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Perfect storm of cost

There could well be a perfect economic storm brewing for all of us, but especially those who have knowingly claimed benefits from the Canada Emergency Response Benefit (CERB) that they knew they weren’t eligible to receive.

With the recent announcement that CERB has been extended for another two months, at the end of the day the tab for the program is going to astronomical.

And while the program was much needed by those whose income was taken away due to the Covid-19 pandemic, those who gambled and abused CERB to the tune of $2,000 a month must be taken to task. And – with the financial crisis awaiting many parts, if not all, of the country when, and if, things finally get back to normal following the pandemic – you better believe they will be.

This country will simply not be able to ignore their actions and why should it? Can cheating on CERB be looked upon any differently than cheating on one’s income tax, employment insurance or social assistance payments? Absolutely not.

In fact, abusing such a program when the country continues to battle the pandemic and, for all intents and purposes, teeters on the brink of a national economic emergency should come with a hefty fine, and damn the devil in collecting every penny illegally claimed during this dark period.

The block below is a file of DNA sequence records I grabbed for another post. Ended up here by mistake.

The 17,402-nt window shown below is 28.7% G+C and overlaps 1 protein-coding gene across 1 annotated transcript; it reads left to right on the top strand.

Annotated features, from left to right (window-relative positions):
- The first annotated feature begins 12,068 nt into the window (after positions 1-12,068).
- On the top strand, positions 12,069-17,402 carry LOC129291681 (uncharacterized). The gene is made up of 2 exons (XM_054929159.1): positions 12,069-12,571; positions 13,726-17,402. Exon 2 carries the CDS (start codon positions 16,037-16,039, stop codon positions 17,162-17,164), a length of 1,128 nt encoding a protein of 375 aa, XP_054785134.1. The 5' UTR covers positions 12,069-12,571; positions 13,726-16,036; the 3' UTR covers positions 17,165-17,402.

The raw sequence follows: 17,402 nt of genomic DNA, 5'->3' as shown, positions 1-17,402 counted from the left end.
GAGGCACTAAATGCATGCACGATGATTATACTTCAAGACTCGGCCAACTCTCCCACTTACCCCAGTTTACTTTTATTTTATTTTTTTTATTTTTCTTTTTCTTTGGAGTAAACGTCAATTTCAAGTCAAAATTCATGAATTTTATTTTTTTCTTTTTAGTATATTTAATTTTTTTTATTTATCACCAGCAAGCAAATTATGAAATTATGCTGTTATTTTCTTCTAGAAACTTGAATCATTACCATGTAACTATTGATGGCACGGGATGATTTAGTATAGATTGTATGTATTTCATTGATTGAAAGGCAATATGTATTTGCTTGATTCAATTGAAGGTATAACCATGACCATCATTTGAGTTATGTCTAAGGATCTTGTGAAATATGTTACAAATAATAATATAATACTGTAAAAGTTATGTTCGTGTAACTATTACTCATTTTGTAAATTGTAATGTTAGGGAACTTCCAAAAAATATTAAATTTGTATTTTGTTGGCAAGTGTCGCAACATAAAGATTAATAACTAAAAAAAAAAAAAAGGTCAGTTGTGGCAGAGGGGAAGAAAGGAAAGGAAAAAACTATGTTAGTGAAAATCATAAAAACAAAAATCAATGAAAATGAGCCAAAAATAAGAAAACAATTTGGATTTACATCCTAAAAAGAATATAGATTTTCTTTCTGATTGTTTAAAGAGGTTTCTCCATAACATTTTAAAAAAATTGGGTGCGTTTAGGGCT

It was almost humourous to hear Nunavut Premier Joe Savikataaq worry about sounding like a broken record as he warned Nunavummiut time-and-time again not to claim the CERB benefit unless their regular employment or income had been legitimately impacted by the pandemic – except that there was nothing funny about the premier’s warnings. Nothing funny at all.

The premier warned anyone abusing CERB that they may find themselves with a bill they cannot afford to repay in the future.

And that, indeed, could prove itself to be the ultimate destructive force in a perfect storm of financial gloom awaiting abusers of the CERB program when federal bean counters finally catch up to them.

The measures to address the pandemic in this country will continue and without, at this point, taking into consideration the potential costs of a second wave of the virus hitting, Canada’s net federal debt is being projected to top the $1-trillion mark in 2021.

No one knows what to expect as we slowly open up our country again, but prices may very well skyrocket in some areas and the cost of food is guaranteed to rise.

Dalhousie University professor Sylvain Charlebois recently pointed out that while the general inflation rate sits at -0.2 per cent, the food inflation rate is at 3.4 per cent.

And, this past December, Canada’s Food Price Report predicted a food inflation rate of about fourper cent for 2020, which is almost bang-on in the direction we’re headed.

The economic shock of Covid-19 will continue to help empty our wallets while shopping for groceries for quite some time, as food prices are increasing almost four times more rapidly than the price of any other durable goods in the economy.

This perfect economic storm looming on the horizon is going to be tough to weather for many of us, let alone those trying to repay illegally-gotten benefits from the CERB program.

And just in case you think the total price of the Covid-19 pandemic will be paid at various cash registers – an essay recently published in the Economist maintains that closing primary schools will more than likely widen the inequality gap by causing lifelong harm to much of the student population.

Food for thought!